Persepolis by Marjane Satrapi is a graphic memoir that reveals the life of a woman growing up in pre-revolution and post-revolution Iran, as well as her experiences in Western countries. In this book, Marjane recalls and highlights historical events that affect her life during her upbringing in Iran. These include the oppression of the Shah, along with the rise and effects of the regime. These events are integrated into Persepolis in order to showcase their effects on Marjane and the other citizens of her country. These events’ inclusion are important due to the context and understanding that they grant readers unfamiliar with the text.
Imagine if everyone had a pre-determined negative image about you? This is what life was like for Marji, the protagonist of the novel Persepolis by Marjane Satrapi. The book is set in the year 1980, in Iran where Islam was a major religion at the time. This is also the time for the Islamic Revolution which kicked the Shau out of office and made Iran a theocracy. In Persepolis, Satrapi challenges negative stereotypes about Iranians through important characters who oppose the Islamic Regime.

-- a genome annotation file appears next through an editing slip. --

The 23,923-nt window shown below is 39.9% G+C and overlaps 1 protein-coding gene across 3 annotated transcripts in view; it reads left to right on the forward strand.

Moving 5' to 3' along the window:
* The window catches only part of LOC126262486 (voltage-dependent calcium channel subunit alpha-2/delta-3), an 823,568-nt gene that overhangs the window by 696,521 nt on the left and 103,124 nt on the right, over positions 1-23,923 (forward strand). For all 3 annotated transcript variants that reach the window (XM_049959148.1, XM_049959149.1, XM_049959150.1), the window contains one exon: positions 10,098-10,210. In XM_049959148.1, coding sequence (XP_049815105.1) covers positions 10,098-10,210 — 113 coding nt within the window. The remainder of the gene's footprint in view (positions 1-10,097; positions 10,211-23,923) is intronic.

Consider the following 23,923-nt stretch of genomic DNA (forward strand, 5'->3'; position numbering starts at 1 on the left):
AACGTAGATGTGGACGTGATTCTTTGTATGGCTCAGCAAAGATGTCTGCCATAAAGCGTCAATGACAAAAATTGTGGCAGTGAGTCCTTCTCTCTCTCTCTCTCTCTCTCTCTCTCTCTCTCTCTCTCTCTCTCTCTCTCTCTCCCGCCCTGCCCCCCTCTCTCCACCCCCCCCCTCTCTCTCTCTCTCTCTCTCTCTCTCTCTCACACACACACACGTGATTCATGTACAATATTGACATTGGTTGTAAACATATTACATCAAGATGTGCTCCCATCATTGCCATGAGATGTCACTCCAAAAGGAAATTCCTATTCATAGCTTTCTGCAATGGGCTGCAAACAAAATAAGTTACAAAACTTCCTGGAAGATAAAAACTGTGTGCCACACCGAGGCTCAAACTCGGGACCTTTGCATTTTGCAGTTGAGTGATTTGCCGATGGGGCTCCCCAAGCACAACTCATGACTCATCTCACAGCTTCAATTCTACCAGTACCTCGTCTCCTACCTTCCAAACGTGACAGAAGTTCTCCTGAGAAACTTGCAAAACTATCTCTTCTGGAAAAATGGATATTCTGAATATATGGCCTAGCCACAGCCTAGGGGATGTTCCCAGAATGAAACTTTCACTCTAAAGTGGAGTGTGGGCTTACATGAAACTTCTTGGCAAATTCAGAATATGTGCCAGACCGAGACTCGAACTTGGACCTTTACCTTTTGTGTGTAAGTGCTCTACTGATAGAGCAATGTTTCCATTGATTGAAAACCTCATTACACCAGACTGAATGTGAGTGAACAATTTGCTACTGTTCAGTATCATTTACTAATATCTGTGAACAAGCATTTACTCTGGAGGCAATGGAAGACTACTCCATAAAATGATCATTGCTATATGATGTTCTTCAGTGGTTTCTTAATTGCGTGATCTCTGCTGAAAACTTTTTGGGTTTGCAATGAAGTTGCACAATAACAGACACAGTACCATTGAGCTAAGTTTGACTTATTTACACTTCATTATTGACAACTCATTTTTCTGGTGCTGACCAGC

During the Islamic Revolution, religion was very important to the fundamentalist Islamic regime that took power over the secular state. In her graphic memoir, Persepolis, Marjane Satrapi, a spiritual young girl, suffers a deep loss of faith due to the oppressive fundamentalist religion in Iran. This loss of faith causes Marji to experience disillusionment and a loss of identity, which greatly shapes her character. Through her experiences with God, Satrapi comments on the difference between spirituality and fundamentalist religion and displays the negative repercussions of an oppressive religious state.